Removing ammonium via the partial nitritation anammox (PNA) process has been widely applied because of its cost and energy effectiveness. However, the first stage of PNA, partial nitritation, is hard to implement practically due to the challenging suppression of nitrate oxidizing bacteria (NOB) and should be achieved in the anammox environment to extend it to one stage PNA. Hence, this article evaluates different techniques, such as the combination of low dissolve oxygen (DO) and high free ammonia (FA), and the intermittent aeration cycle to achieve partial nitritation in an anammox start-up environment. For this purpose, a 10.5 L lab-scale moving bed biofilm reactor was set up and fed with synthetic wastewater and the transformation of influent ammonium into nitrate and nitrite was measured. The results showed that, despite applying low DO and higher free ammonia than the inhibition range of NOB, the nitrate production rate (NPR) was consistently higher than the nitrite accumulation rate (NAR), signifying no sufficient NOB suppression, partial nitritation under continuous aeration and up to a 0.27 gN/m2
·d surface ammonium loading rate (SALR). Higher SALR than 0.27 gN/m2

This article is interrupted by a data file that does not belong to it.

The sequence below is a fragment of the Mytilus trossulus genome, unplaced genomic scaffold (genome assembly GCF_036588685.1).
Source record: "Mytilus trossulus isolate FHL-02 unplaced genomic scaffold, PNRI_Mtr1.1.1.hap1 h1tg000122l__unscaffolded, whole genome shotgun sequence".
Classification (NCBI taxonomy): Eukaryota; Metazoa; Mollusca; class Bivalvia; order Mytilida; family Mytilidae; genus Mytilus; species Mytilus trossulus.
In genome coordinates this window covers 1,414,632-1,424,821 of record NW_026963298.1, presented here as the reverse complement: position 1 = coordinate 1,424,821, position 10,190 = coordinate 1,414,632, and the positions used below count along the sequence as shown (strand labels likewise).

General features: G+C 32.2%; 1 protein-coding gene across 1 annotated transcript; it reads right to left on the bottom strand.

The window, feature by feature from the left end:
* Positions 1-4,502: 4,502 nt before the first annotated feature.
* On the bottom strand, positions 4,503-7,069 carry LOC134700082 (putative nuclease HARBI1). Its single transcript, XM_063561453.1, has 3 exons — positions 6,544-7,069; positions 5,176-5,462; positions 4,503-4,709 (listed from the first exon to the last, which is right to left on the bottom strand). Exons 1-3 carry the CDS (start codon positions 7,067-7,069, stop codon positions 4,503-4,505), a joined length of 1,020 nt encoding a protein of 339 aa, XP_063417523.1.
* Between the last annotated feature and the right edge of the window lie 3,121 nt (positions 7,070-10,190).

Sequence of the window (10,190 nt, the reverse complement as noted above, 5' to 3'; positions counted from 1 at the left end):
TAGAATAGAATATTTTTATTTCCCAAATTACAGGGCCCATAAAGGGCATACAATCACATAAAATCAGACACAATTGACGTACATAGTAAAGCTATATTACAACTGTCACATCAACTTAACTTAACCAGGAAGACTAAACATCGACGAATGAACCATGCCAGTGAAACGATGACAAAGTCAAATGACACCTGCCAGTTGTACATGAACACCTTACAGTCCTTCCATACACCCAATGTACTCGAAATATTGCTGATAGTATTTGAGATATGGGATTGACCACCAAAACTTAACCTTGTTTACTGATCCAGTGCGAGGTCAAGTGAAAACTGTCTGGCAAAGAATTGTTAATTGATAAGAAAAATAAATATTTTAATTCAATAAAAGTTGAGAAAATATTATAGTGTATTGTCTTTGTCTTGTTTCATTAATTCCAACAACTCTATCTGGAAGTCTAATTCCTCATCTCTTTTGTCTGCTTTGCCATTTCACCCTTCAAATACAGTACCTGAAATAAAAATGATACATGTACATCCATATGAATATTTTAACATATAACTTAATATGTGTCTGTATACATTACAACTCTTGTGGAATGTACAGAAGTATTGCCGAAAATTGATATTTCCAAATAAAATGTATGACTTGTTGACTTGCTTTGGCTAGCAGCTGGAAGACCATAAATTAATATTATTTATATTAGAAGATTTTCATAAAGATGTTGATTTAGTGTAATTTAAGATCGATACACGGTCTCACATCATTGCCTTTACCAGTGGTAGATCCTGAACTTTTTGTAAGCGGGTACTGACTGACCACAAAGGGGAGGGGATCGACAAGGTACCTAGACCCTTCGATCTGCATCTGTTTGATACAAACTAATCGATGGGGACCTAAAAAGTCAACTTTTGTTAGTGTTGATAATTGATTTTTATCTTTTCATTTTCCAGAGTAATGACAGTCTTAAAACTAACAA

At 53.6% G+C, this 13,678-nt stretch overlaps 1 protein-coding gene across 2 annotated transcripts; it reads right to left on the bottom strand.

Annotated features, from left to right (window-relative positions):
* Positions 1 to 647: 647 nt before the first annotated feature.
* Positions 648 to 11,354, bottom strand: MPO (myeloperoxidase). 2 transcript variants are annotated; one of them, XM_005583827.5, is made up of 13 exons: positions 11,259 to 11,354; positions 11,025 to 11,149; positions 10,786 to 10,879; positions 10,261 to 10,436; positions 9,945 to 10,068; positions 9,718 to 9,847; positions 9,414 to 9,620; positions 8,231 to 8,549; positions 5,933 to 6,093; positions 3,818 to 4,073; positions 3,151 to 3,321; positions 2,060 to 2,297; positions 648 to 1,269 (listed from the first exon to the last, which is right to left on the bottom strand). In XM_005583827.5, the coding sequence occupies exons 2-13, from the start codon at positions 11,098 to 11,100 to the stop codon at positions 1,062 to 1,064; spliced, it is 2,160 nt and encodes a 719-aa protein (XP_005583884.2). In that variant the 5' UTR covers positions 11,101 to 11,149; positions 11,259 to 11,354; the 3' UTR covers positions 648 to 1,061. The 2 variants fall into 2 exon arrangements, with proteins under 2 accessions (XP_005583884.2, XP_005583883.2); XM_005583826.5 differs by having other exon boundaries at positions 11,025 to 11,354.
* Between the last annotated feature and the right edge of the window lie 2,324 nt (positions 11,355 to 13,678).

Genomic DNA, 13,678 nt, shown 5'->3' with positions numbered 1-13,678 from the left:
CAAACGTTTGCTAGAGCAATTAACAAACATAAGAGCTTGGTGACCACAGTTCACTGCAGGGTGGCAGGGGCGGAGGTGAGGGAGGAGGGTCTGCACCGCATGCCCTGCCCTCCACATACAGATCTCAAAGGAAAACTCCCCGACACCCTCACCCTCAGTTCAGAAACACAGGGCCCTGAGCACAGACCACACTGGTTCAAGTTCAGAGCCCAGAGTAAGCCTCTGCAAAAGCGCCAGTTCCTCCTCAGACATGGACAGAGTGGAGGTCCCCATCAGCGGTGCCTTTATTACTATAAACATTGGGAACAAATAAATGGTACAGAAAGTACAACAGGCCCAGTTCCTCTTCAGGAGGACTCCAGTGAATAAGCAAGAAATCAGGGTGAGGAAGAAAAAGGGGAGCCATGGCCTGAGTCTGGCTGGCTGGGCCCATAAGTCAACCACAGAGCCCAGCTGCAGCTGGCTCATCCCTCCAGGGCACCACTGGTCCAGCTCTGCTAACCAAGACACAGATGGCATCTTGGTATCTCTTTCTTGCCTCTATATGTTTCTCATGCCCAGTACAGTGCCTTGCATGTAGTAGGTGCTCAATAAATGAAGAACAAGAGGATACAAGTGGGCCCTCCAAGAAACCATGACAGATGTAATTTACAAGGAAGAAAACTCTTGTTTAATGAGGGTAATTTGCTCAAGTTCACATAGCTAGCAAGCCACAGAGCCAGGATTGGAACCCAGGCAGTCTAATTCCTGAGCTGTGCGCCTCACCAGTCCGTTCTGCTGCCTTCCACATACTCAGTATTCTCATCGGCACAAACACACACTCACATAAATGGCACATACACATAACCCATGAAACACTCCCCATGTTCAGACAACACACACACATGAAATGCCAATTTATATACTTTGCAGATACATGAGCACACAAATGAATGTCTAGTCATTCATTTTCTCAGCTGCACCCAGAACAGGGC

·d could result in partial nitritation since nitrogen compounds transformation was closer to partial nitritation when the reactor was subjected to 0.27 gN/m2
·d rather than 0.14 gN/m2
·d. Lifting up the SALR, on the other hand, results in a bad anammox environment and cannot prolong it to one-stage PNA. An intermittent aeration cycle with four different cycle lengths sets, obtained by monitoring nitrogen compound transformation, was, therefore, applied to the reactor. The relatively shorter aerobic length of 10 min ON and 30 OFF intermittent aeration cycle with 0.5 mg/L aerated DO was successful in achieving the partial nitritation with NPR, NAR, and ammonium removal efficiency (ARE) values of 17%, 78%, and 37%, respectively, showing that shorter aerated length suppresses NOB to a high degree due to less available time for NOB after oxygen starvation.
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